The task of suppressing corruption at all levels stands as a paramount priority for Montenegro in its journey toward European integration, underscored as a focal point of its political agenda. This issue, highlighted in reports by the European Commission and relevant international organizations, is recognized as a significant impediment to the country's development and progress.
While Montenegro has shown progress in legislative efforts to combat corruption, aligning regulations with international standards remains incomplete, and implementation lags at an unacceptably low level. Notably, no individuals from higher echelons of government have faced accusations or sanctions for corruption in Montenegro.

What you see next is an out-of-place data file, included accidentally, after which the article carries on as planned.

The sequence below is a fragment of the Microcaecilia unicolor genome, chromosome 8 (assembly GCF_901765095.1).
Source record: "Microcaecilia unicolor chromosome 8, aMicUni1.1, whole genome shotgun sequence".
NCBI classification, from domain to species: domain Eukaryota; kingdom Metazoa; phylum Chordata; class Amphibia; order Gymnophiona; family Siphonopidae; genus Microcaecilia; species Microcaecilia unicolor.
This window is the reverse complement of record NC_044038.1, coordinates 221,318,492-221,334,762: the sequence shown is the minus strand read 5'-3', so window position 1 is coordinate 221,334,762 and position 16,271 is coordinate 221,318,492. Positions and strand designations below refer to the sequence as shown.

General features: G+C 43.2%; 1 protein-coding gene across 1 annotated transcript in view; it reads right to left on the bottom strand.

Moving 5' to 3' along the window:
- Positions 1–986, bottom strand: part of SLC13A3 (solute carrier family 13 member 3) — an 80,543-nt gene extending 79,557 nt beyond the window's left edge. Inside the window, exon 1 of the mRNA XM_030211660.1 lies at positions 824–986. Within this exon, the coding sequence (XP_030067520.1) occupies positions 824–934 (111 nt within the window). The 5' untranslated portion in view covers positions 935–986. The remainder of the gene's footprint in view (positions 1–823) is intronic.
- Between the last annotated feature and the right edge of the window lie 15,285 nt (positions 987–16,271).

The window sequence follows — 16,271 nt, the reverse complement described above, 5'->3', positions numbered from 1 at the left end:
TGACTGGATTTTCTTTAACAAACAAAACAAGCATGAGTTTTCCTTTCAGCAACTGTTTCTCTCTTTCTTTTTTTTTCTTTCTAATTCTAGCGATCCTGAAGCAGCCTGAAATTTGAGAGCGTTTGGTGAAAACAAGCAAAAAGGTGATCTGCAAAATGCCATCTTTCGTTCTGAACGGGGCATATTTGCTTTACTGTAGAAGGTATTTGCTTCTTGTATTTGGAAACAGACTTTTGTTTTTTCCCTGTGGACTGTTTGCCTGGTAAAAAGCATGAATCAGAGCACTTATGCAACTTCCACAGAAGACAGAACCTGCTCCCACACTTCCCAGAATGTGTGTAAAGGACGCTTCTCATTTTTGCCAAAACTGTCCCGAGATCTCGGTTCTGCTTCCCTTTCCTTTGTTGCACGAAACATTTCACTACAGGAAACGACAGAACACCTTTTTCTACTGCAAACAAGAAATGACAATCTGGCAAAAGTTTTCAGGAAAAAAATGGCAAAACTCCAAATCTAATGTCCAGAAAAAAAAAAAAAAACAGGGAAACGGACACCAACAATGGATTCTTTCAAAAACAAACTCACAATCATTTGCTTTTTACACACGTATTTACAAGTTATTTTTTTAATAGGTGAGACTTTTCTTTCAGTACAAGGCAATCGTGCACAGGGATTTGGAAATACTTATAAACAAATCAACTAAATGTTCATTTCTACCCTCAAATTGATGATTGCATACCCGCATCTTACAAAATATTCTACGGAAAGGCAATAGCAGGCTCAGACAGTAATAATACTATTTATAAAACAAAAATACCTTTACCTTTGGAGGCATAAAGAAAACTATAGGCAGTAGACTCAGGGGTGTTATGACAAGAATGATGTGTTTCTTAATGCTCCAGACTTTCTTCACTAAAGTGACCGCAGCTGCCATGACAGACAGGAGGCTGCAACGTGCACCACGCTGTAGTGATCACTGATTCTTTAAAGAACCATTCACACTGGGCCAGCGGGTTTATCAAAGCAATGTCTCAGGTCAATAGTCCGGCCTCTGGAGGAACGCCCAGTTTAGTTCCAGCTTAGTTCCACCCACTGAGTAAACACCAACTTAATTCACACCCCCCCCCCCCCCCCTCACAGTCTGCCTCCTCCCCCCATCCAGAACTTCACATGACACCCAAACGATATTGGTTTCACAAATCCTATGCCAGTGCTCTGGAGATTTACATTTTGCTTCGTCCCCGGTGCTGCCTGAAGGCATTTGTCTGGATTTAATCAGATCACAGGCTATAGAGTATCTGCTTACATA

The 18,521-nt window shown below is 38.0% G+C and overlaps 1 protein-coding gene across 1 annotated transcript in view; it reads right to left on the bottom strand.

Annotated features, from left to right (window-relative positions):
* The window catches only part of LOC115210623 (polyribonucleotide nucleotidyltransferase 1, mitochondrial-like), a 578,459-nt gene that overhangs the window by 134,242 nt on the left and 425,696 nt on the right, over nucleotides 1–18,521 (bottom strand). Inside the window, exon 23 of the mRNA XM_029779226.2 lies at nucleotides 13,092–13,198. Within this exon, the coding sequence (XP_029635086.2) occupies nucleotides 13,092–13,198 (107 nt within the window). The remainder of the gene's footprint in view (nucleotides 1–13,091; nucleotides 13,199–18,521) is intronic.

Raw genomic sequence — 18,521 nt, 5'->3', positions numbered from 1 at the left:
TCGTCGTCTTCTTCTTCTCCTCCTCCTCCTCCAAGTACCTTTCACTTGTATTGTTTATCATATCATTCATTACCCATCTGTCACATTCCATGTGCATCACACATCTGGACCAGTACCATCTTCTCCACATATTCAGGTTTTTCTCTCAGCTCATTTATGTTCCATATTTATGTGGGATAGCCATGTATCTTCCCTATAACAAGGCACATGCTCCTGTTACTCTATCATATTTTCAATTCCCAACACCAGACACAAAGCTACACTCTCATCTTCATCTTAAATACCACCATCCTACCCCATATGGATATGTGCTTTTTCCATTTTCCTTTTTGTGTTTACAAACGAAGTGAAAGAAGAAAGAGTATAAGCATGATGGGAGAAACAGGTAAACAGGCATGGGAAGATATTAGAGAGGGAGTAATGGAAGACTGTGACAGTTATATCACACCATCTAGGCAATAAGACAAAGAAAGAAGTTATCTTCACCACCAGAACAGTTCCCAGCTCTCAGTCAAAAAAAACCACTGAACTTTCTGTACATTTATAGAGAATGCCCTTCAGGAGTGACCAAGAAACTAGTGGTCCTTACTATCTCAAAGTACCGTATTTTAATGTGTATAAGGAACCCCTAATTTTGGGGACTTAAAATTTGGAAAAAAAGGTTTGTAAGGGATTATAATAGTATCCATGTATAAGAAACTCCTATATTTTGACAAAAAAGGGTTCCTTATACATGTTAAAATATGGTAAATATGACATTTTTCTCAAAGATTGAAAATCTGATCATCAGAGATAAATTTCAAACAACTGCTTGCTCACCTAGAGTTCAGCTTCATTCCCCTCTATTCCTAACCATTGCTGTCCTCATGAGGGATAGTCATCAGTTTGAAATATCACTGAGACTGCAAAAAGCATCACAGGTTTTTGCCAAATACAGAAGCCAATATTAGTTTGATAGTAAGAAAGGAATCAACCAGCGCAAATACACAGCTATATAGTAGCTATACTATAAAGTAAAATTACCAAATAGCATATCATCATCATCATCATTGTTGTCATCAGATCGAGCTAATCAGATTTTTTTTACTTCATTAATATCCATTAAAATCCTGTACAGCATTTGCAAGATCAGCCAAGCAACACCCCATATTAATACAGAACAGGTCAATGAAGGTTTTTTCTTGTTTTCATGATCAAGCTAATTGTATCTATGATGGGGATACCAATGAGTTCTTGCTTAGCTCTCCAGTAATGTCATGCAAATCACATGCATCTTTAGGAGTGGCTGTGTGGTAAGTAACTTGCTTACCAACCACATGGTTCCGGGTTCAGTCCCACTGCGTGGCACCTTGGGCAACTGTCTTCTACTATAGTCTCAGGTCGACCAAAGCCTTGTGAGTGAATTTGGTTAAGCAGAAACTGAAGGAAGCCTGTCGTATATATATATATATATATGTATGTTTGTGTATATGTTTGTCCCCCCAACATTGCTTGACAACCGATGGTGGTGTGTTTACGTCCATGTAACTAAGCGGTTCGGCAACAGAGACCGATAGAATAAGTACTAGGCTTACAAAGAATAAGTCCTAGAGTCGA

The overly complex system of institutions tasked with combating corruption, coupled with weak coordination, stands out as a primary cause for this state of affairs. These institutions possess limited competencies and authority, while their appointment and funding mechanisms fail to provide sufficient independence in action, resulting in underutilized powers.
Hence, for the fight against corruption in Montenegro to yield tangible outcomes, a redefinition of the institutional framework is imperative. This entails ensuring the independence, empowerment, and adequate resources for these institutions to deliver concrete results.